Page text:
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New post 09 May 2017, 14:10
E seems more correct when compared to D.

D suggested the problem of "lack of water" happened in the past and is now solved (since we are not using present perfect tense). This does not make sense when combined with the idea that this problem will continue until reinforcements arrive (since the problem has occurred in the past and not happening anymore).

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Re: V08-01 [#permalink]

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New post 20 May 2017, 16:28
Why cant "it"" refers to "lack of fresh water". After all a pronoun can refer to Noun Phrase as well. In that case Option A make sense. Also given the explanation by you earlier that "it" can greater propensity to go with the subject of the preceding clause the sentence is no longer ambiguous whether "it" is modifying "lack of fresh water " or "problem". Please advise.

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Re: V08-01 [#permalink]

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New post 01 Jun 2017, 12:07
souvik101990 wrote:
Official Solution:

Lack of fresh water is an ongoing problem in the outposts, and it is expected to continue until reinforcements arrive.

A. Lack of fresh water is an ongoing problem in the outposts, and it is expected to continue until reinforcements arrive.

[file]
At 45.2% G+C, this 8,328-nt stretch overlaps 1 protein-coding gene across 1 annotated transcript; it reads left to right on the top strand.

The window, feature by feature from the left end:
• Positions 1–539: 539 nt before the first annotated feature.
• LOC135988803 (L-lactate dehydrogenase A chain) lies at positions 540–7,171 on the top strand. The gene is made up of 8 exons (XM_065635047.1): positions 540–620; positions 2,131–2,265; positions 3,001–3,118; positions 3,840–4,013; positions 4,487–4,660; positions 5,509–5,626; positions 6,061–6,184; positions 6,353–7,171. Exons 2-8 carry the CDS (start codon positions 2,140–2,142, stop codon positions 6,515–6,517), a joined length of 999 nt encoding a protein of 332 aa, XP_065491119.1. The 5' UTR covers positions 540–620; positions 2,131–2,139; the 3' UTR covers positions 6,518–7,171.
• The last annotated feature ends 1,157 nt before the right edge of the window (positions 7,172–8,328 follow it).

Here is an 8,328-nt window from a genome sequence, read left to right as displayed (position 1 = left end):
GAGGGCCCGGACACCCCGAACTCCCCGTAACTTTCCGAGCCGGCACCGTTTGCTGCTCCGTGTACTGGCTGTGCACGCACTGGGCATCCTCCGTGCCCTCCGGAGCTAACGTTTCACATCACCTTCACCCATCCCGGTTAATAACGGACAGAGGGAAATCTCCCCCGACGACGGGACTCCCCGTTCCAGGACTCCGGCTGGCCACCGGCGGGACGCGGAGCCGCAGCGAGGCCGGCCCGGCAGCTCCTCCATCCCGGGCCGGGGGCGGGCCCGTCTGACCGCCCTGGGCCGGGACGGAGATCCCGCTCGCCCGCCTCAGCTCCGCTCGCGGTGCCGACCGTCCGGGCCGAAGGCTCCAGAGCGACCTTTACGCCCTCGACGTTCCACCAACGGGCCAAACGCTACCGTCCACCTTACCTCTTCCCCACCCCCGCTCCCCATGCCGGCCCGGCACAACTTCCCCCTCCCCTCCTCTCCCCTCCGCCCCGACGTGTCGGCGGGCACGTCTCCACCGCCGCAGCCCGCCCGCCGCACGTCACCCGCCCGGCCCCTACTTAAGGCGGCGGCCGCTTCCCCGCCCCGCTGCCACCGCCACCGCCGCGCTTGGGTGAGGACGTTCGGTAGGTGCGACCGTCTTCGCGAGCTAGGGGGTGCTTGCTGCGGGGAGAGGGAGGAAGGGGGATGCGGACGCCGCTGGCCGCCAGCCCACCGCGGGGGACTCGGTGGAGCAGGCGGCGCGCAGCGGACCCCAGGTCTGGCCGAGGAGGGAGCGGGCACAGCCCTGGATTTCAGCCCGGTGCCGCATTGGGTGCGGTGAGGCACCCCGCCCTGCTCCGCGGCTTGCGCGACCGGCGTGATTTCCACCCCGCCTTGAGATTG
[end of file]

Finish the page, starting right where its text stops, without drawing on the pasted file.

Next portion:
B. Lack of fresh water is an ongoing problem in the outposts, which was expected to continue until reinforcements arrive.
C. Lack of fresh water is an ongoing problem in the outposts, and they are expected to continue until reinforcements arrive.
D. The outposts lacked fresh water, this problem is expected to continue until reinforcements arrive.
E. The outposts have a lack of fresh water, a problem expected to continue until reinforcements arrive.

(A) The pronoun it has an unclear antecedent (B) The pronoun which has an unclear antecedent (C) The plural pronoun they could only refer to outposts, which implies that the outposts are expected to continue rather than the problem (D) Run-on sentence. Two independent clauses cannot be joined using a comma only. (E) Correct. "A problem" correctly refers to a lack of fresh water at the outposts; the sentence is concise and correct. It is not necessary to use that, as in choice D.

Answer: E

OE of B is incorrect. The pronoun which has a clear antecedent problem . Remember that which can refer back to any pronoun until we encounter a verb going back and if there are 2 or more pronouns, the verb coming after which will dictate the antecedent.

So, going back from comma, we have 2 nouns - Outposts (Plural) and An ongoing problem (singular). Verb after which is was (singular). Hence, which is referring to An ongoing problem.

The problem with B is inconsistency/change in meaning :arrow: The problem is ongoing and it WAS expected that it will end... INSTEAD OF it IS expected that the problem will end...
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Re: V08-01 [#permalink]

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New post 23 Sep 2017, 22:41
Am I oversimplifying this - Option (d) says "lacked", which is the signifies the "problem" was in the past. However, the sentence means that the problem is continuing to the future. Therefore, as I see it, option (d) is wrong.

In option (a) "it" refers to "lack" - Can't the "lack" continue?

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New post 30 Sep 2017, 12:15
For choice B, what other antecedent can "which" have besides "an "ongoing problem" ? It doesn't make sense for it to refer to "outposts", so doesn't it make "which" correctly refer to "an ongoing problem" when considering it in context?

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Re: V08-01   [#permalink] 30 Sep 2017, 12:15